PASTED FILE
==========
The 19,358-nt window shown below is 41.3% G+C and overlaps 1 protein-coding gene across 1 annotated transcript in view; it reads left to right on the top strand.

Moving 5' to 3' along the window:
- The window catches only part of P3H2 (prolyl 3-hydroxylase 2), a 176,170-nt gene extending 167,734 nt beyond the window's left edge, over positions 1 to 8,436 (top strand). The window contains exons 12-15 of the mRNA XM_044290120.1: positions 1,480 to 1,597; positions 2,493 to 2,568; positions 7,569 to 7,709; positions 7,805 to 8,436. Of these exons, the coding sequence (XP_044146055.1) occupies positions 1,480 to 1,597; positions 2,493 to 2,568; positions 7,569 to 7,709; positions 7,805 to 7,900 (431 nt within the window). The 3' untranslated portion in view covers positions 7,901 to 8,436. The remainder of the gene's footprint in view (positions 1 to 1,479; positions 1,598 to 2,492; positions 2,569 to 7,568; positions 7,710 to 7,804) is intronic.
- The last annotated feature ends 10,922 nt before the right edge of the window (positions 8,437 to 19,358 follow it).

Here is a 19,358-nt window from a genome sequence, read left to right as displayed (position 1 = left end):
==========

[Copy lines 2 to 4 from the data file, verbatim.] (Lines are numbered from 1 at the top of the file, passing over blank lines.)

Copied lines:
Moving 5' to 3' along the window:
- The window catches only part of P3H2 (prolyl 3-hydroxylase 2), a 176,170-nt gene extending 167,734 nt beyond the window's left edge, over positions 1 to 8,436 (top strand). The window contains exons 12-15 of the mRNA XM_044290120.1: positions 1,480 to 1,597; positions 2,493 to 2,568; positions 7,569 to 7,709; positions 7,805 to 8,436. Of these exons, the coding sequence (XP_044146055.1) occupies positions 1,480 to 1,597; positions 2,493 to 2,568; positions 7,569 to 7,709; positions 7,805 to 7,900 (431 nt within the window). The 3' untranslated portion in view covers positions 7,901 to 8,436. The remainder of the gene's footprint in view (positions 1 to 1,479; positions 1,598 to 2,492; positions 2,569 to 7,568; positions 7,710 to 7,804) is intronic.
- The last annotated feature ends 10,922 nt before the right edge of the window (positions 8,437 to 19,358 follow it).